Saturday, October 18, 2014

Movie Review: "Frailty" (2001)

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Director: Bill Paxton
Year: 2001
Rating: R
Running Time: 1 hour, 40 minutes

Fenton Meiks (Matthew McConaughey) enters a Texas FBI office claiming he knows the identity of a wanted serial killer known as The God's Hand Killer. Fenton tells FBI Agent Wesley Doyle (Powers Boothe) that he believes the killer is his brother Adam (Levi Kreis), and that Adam had committed suicide. Fenton explains to Agent Doyle about his childhood and his dad (Bill Paxton), who claimed that one night, an angel of God had come to him and told him to destroy demons. It turns out these demons are really humans and destroying them means chopping them up with an ax. Fenton believes Adam has followed in his father's footsteps. 

As we have said on this blog in the past, we are not religious folks, but that doesn't stop us from accepting the beliefs of others. This movie takes all of the potentially good qualities religion can bring and flips them on their heads. There is no charity, no good will, and no acceptance among any of the characters in this movie, only the earmarks of a psychotic sociopath who happens to be doing "God's work." One of the scariest things in the world is a religious zealot. There is no reasoning with a person who truly believes they are receiving their orders directly from the mouth of God. They can justify any action, even murder, under the guise that it's all part of God's plan and his will. Bill Paxton does a tremendous job as Dad Meiks, who seems like a normal God-fearing man, that is, until he receives his orders to murder "demons" in a vision one night. The switch from good to bad goes off rather quickly, and his plan is to take his children with him into the darkness, well, in his case, "the light." His passion and belief are utterly terrifying to think of in a real-life situation, especially since there are probably people like this out there in the world right now, justifying their bad actions with their belief in God, or Satan, or some other deity or leader, religious or not. Matt O'Leary, who plays younger Fenton and grows to resent the idea of God, and Jeremy Sumpter, who unequivocally believes everything his father tells him, work very well together as brothers, but also play their respectively different-minded characters brilliantly. You can see the strain on their relationship as one brother learns to follow orders and the other is bred to break them.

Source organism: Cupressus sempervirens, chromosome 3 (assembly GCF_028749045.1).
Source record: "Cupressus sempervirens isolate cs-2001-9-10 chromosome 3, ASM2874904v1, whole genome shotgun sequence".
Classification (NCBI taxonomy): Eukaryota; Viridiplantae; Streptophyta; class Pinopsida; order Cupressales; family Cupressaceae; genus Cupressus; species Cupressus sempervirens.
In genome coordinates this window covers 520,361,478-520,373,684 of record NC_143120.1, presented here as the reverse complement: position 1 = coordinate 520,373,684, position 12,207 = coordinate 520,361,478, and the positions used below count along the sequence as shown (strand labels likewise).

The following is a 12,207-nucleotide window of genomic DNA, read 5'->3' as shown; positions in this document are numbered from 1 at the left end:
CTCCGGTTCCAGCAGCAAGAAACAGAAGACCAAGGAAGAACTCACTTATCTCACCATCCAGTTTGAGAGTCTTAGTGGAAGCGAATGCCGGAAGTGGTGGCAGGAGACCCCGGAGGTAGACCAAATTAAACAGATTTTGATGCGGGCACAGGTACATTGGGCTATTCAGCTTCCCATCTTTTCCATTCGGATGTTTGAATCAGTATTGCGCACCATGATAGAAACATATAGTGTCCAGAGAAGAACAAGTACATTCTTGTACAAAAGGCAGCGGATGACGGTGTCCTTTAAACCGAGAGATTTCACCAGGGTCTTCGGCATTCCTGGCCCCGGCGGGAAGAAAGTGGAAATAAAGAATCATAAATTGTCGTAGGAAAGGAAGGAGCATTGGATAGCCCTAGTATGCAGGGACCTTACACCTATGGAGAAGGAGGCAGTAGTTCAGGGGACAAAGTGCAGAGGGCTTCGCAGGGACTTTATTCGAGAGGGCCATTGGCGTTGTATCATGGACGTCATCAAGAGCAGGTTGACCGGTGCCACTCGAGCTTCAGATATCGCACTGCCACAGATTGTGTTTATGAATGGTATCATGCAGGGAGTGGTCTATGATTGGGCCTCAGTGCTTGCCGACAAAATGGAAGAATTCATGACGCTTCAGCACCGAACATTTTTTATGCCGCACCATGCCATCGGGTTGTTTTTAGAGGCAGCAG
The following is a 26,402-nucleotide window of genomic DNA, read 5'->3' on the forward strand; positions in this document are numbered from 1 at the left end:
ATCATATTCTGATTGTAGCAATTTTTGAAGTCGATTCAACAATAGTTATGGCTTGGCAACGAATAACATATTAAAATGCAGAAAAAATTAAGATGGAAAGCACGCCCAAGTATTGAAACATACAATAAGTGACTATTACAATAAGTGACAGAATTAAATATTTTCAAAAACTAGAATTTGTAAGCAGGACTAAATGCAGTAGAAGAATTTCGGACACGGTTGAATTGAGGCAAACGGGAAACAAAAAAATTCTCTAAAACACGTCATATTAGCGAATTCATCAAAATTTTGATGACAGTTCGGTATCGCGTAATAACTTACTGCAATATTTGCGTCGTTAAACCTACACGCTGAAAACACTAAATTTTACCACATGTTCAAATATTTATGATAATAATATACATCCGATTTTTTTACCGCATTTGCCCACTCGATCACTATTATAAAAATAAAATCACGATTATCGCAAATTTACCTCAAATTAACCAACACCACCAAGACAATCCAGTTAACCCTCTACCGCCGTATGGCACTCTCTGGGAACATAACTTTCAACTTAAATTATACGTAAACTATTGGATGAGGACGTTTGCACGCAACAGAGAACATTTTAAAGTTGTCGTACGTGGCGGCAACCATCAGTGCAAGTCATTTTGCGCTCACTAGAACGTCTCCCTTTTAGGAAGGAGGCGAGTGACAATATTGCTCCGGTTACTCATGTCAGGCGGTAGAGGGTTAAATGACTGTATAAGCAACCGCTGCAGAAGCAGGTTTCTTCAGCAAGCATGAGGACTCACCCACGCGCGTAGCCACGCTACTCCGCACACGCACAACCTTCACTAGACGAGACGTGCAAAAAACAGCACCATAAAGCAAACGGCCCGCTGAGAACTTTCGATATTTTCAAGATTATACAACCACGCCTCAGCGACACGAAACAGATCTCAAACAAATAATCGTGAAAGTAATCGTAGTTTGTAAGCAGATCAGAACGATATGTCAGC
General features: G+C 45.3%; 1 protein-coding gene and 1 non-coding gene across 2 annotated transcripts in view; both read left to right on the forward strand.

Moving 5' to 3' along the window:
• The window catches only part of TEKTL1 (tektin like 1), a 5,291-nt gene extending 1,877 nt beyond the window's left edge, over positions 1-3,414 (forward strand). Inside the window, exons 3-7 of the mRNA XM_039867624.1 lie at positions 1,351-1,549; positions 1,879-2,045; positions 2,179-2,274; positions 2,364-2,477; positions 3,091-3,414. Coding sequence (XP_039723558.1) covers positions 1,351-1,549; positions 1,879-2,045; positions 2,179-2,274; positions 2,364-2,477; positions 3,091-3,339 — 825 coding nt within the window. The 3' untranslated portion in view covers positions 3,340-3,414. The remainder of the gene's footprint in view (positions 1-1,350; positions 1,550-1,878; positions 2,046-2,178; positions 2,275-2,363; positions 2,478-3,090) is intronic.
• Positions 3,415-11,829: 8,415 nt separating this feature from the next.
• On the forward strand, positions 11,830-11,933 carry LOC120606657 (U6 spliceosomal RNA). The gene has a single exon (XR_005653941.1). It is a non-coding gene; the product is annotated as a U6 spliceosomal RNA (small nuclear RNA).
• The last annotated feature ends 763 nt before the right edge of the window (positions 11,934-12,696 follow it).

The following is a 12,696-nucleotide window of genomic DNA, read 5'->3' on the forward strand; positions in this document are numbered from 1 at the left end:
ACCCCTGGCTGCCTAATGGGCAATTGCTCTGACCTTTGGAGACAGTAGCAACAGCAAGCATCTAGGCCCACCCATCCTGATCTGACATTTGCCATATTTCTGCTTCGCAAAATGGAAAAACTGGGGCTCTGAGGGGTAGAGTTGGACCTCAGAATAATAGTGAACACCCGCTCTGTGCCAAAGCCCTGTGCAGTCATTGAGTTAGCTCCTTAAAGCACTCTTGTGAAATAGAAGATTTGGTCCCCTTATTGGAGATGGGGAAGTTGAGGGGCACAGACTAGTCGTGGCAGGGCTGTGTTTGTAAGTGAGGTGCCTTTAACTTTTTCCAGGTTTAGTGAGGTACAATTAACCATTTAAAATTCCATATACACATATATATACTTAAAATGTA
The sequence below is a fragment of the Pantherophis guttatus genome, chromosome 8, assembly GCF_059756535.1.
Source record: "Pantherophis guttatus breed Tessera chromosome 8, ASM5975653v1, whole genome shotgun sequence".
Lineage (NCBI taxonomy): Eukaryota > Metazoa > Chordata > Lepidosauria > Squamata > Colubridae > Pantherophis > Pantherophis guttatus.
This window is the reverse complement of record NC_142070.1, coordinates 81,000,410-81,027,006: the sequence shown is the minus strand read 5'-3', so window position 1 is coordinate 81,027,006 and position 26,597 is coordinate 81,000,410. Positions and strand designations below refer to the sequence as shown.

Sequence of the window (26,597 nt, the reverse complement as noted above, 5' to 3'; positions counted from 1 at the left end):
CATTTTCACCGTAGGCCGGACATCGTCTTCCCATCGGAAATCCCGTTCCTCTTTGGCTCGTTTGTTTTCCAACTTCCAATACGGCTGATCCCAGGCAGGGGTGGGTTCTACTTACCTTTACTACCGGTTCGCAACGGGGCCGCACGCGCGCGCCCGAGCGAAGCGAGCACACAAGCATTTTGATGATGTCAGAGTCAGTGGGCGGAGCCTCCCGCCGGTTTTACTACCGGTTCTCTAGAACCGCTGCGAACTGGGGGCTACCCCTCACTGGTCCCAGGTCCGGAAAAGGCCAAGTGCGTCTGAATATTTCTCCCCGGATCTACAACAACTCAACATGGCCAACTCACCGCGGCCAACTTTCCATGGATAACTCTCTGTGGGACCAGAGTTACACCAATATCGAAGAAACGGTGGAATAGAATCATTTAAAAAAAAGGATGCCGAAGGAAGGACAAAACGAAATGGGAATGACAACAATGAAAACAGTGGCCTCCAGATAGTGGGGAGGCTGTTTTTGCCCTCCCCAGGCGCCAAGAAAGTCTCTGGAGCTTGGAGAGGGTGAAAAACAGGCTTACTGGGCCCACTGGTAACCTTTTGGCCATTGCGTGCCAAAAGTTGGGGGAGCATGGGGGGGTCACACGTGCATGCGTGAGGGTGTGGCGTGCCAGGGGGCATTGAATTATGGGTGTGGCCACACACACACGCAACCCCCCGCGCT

Since Bill Paxton is this film's director, he also had the job of not only portraying one of the main characters, but was tasked with capturing the essence of all these "bad" parts of religion, too, and we think he did so rather flawlessly. Like "America Psycho" the year before it, "Frailty" walks the line between being a crime thriller and a straight-up horror. It's violent enough to be scary, and yet not bloody enough to be super gory. Even at the film's opening, you're trying to piece together the story as it is being told by Matthew McConaughey several years after the initial murders have taken place. What we are left with is a very dark film with a certain level of ambiguity in that we as audiences must decide if Paxton's character is actually certifiable or truly being led by God himself.

We're not sure why this movie doesn't get discussed or brought up on lists more often because it is a valiant directorial debut on the part of Paxton, one that we continue to enjoy every once in a while.

My Rating: 8.5/10
BigJ's Rating: 8/10
IMDB's Rating: 7.3/10
Rotten Tomatoes Rating: 73%
Do we recommend this movie: Yes!
One year ago, we were watching"Return of the Living Dead" 

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